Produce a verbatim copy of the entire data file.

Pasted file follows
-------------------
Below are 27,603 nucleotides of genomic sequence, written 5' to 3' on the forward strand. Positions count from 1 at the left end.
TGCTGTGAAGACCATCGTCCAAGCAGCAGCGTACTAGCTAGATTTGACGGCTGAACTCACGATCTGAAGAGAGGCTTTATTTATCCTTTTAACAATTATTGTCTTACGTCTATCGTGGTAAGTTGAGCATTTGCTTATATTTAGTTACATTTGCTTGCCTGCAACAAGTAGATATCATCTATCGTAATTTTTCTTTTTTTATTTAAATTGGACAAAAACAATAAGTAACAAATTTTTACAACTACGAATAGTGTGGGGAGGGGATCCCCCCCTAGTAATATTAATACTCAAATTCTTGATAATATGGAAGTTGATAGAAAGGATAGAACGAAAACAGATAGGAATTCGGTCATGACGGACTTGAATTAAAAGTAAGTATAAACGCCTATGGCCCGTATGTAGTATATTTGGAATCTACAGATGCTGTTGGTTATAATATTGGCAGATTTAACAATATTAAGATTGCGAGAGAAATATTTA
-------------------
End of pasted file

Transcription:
Below are 27,603 nucleotides of genomic sequence, written 5' to 3' on the forward strand. Positions count from 1 at the left end.
TGCTGTGAAGACCATCGTCCAAGCAGCAGCGTACTAGCTAGATTTGACGGCTGAACTCACGATCTGAAGAGAGGCTTTATTTATCCTTTTAACAATTATTGTCTTACGTCTATCGTGGTAAGTTGAGCATTTGCTTATATTTAGTTACATTTGCTTGCCTGCAACAAGTAGATATCATCTATCGTAATTTTTCTTTTTTTATTTAAATTGGACAAAAACAATAAGTAACAAATTTTTACAACTACGAATAGTGTGGGGAGGGGATCCCCCCCTAGTAATATTAATACTCAAATTCTTGATAATATGGAAGTTGATAGAAAGGATAGAACGAAAACAGATAGGAATTCGGTCATGACGGACTTGAATTAAAAGTAAGTATAAACGCCTATGGCCCGTATGTAGTATATTTGGAATCTACAGATGCTGTTGGTTATAATATTGGCAGATTTAACAATATTAAGATTGCGAGAGAAATATTTA